This chapter conceptualizes the research practice of norm critique as an orientation in the world with methodological implications. It argues that to be norm-critically oriented is about nurturing bodily and spatial awareness. In analyzing empirical material about disclosure of sexuality in a Danish workplace context, the chapter illuminates the diversity work of non-conforming bodies that inhabit normative organizational spaces differently and shows how analytical attention to social norms can nuance perceptions about sexuality in organization(s). It complicates common-sensical (mis)understanding of disclosure automatically leading to inclusion of non-heterosexual employees. And it challenges the explanatory apparatus of homophobia, suggesting instead that the heterosexual employees’ double standards and derogatory language directed at their non-heterosexual colleagues are better explored as shaped by heteronormativity. The chapter reviews and situates norm critique within literature on social norms in organization and diversity management studies. The author calls for norm-critical reflection upon researcher positionality, that is, the normative assumptions informing research practice, and, conclusively, evaluates strengths and weaknesses of norm critique in addition to discussing its ethics.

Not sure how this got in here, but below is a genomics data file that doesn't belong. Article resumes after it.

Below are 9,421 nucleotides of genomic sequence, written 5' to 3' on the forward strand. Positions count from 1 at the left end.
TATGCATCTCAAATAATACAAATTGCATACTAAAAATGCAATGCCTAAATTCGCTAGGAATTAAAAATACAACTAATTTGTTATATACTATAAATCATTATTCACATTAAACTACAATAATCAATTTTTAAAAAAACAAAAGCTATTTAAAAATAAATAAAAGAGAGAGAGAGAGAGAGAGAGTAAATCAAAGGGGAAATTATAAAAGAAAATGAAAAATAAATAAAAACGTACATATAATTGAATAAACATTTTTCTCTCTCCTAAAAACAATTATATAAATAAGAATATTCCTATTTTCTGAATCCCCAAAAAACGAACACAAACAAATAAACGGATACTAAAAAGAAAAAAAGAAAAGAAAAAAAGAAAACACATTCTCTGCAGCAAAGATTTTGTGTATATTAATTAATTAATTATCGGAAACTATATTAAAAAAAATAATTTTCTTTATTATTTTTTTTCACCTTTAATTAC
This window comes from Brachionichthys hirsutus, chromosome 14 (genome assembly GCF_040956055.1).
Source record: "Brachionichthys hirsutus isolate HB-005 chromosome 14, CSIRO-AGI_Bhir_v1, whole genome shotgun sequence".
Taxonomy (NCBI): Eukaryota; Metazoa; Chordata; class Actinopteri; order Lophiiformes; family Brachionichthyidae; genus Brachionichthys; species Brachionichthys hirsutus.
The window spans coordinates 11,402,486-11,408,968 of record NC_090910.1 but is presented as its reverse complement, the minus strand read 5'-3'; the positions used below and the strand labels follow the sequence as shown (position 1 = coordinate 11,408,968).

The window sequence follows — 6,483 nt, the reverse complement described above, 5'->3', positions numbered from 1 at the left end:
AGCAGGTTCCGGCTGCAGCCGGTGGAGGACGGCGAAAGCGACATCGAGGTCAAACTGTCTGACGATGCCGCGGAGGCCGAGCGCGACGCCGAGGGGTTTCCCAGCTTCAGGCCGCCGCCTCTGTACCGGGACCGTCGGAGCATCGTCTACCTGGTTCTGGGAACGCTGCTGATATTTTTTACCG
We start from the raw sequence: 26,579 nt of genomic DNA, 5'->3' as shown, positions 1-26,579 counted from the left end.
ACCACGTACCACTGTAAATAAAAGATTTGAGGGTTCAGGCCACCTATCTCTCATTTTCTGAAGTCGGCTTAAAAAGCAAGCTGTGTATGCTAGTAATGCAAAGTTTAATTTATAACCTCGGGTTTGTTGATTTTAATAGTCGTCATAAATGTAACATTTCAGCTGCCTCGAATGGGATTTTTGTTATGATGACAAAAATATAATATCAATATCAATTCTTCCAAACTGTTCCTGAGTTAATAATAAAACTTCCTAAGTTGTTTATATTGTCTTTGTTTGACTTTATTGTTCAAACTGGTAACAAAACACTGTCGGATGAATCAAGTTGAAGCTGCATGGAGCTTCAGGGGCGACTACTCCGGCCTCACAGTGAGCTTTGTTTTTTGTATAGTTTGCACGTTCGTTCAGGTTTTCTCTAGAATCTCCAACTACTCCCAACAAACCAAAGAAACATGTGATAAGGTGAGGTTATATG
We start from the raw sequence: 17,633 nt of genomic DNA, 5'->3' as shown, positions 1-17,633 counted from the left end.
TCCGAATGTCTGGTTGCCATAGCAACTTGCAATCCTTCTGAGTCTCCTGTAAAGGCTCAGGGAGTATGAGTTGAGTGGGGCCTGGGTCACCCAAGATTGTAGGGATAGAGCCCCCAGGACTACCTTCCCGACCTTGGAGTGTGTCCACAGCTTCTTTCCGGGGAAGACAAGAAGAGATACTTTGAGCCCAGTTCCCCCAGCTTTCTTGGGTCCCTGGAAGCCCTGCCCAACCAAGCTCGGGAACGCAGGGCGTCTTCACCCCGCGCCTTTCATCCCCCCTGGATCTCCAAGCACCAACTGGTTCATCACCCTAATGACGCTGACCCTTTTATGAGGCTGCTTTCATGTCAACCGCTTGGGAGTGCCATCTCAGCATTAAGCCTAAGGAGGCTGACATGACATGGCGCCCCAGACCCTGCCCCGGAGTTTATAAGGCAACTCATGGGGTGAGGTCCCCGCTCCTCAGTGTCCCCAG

|Title of host publication||The Routledge Companion to Organizational Diversity Research Methods|
|Editors||Sine Nørholm Just, Annette Risberg, Florence Villesèche|
|Number of pages||14|
|Place of Publication||New York|
|Publication status||Published - 2020|
Christensen, J. F. (2020). Weird Ways of Normalizing: Queering Diversity Research through Norm Critique. In S. N. Just, A. Risberg, & F. Villesèche (Eds.), The Routledge Companion to Organizational Diversity Research Methods (pp. 59-72). Routledge. https://doi.org/10.4324/9780429265716-7